California Choo-Choo – (Cont’d.)

It has been a while since we had anything to say about the progress (or the lack thereof, as the case may be) of the planned California high-speed train that — the Lord willin’ – will some day connect Los Angeles and San Francisco, but for now will be started in the middle of the Central Valley, which is to say in the middle of nowhere, if you’ll pardon the redundancy. If you haven’t been following this controversy, here is a capsule summary.

Governor Jerry  Brown wants to have one of those schmaltzy high-speed trains (like in Europe and Japan) that will allow Californians to go betewen LA and San Francisco in a couple of hours, thereby taking a load off north-south freeways which, so goes the plan, will also save energy, reduce emissions  and sharply reduce highway traffic. Make no mistake we are all for such a happy state of affairs, but there are big problems involved here that by our lights have not been properly considered. Like whence cometh the electrical power to run all those trains — estimated to require about a quarter of the output of Hoover Dam. Then there is the question of whether actual ridership  figures will be sufficiently high to make this scheme work out economically. California is broke and her prospective sugar daddy (Uncle Sam) is even broker ($16 trillion in debt and counting), which raises the question of where all those billions are going to come from and whether, given the prevailing economic conditions, this is the best time to start a project of that magnitude.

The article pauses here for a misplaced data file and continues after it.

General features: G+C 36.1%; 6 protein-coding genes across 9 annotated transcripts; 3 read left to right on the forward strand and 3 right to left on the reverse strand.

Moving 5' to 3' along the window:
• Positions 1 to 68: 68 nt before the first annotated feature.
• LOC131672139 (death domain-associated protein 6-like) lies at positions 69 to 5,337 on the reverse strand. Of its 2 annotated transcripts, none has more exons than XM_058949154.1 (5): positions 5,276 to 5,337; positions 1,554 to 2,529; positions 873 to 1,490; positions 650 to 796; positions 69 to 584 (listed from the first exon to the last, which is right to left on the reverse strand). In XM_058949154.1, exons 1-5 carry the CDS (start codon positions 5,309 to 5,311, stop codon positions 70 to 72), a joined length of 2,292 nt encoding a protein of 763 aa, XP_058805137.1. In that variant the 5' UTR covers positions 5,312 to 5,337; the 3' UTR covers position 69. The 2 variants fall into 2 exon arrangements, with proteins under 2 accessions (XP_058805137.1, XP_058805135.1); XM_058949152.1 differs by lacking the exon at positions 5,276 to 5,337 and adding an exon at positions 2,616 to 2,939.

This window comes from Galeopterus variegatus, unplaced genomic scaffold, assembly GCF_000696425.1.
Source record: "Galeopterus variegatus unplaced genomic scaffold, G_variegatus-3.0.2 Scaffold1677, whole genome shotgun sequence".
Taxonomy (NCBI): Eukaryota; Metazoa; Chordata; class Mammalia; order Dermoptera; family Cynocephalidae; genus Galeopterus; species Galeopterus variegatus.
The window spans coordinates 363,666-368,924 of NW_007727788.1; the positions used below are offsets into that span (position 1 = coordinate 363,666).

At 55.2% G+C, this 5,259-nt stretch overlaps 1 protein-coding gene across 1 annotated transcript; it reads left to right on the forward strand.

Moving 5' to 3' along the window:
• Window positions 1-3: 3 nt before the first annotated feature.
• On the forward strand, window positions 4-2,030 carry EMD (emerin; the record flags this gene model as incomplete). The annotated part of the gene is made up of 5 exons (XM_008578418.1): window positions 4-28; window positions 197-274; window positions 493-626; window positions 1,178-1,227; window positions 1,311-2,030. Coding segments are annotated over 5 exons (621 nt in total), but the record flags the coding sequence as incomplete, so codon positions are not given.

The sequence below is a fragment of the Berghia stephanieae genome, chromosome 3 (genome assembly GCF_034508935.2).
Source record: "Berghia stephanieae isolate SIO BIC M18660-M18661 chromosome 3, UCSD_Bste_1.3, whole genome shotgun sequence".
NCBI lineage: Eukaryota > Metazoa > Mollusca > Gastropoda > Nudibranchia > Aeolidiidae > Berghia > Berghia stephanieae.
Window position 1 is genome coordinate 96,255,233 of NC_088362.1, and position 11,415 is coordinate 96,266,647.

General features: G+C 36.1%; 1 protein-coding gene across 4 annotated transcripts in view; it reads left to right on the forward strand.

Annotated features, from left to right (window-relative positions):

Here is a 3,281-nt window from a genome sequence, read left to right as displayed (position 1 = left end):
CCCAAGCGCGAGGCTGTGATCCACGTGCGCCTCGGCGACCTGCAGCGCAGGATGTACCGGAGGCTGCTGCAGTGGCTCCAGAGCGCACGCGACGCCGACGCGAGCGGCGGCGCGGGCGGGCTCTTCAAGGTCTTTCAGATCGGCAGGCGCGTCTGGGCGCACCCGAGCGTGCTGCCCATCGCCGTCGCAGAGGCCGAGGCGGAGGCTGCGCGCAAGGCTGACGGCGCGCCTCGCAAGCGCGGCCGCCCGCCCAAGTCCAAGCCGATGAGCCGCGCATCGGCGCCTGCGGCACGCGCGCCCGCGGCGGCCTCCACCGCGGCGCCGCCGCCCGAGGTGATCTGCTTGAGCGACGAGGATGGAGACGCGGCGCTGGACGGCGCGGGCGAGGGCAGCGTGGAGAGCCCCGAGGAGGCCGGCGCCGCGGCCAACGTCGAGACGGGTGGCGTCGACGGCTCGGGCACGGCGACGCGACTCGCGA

California voters, many of whom are now wondering if they were snookered, approved a $9 billion bond issue to finance this high-speed railroad, about a half-dozen years ago. What is wrong with that, you ask? For openers, estimates have been running to — not $9, but $68 billion. Moreover, instead of routing the new railroad through populated parts of the state where the prospective riders are, the line is being laid out on the east side of the Central Valley, an agricultural area that has lots of fruits and veggies, but few people, and offers prospects of meager ridership figures.

Then there are the usual problems with timing. Indeed, that’s what this post is about. The California High Speed Rail Authority has just revealed “that it was adding 12 months to the construction schedule for 130 miles of track in the Central Valley,” the first segment going in between Madera and Bakersfield.  And bear in mind that so far these folks haven’t yet turned over a single spadeful of dirt. But not to worry. We are assured that the railroad builders will make it up with lower overtime figures, though they still plan to be spending $3.5 million per day (we have no doubt they can do that part with one arm tied behind their back).

So keep your eye on the progress of this project, and mark December 2017 on your calendars, for that is the time when that first segment of the California high-speed train is supposed to be completed.

You can read up on all that in Ralph Vartabedian, Bulet Train Leg to Finish Later, L.A. Times, Nov. 16, 2012, at p. AA1.

Follow up. In the meantime, a trial court in Sacramento denied a preliminary injuction that would have stopped work on the railroad until completion of a full review of the environmental impact report – click here. The lawsuit challenging the EIR  was brought by a gr oup of Central Valley farmers.

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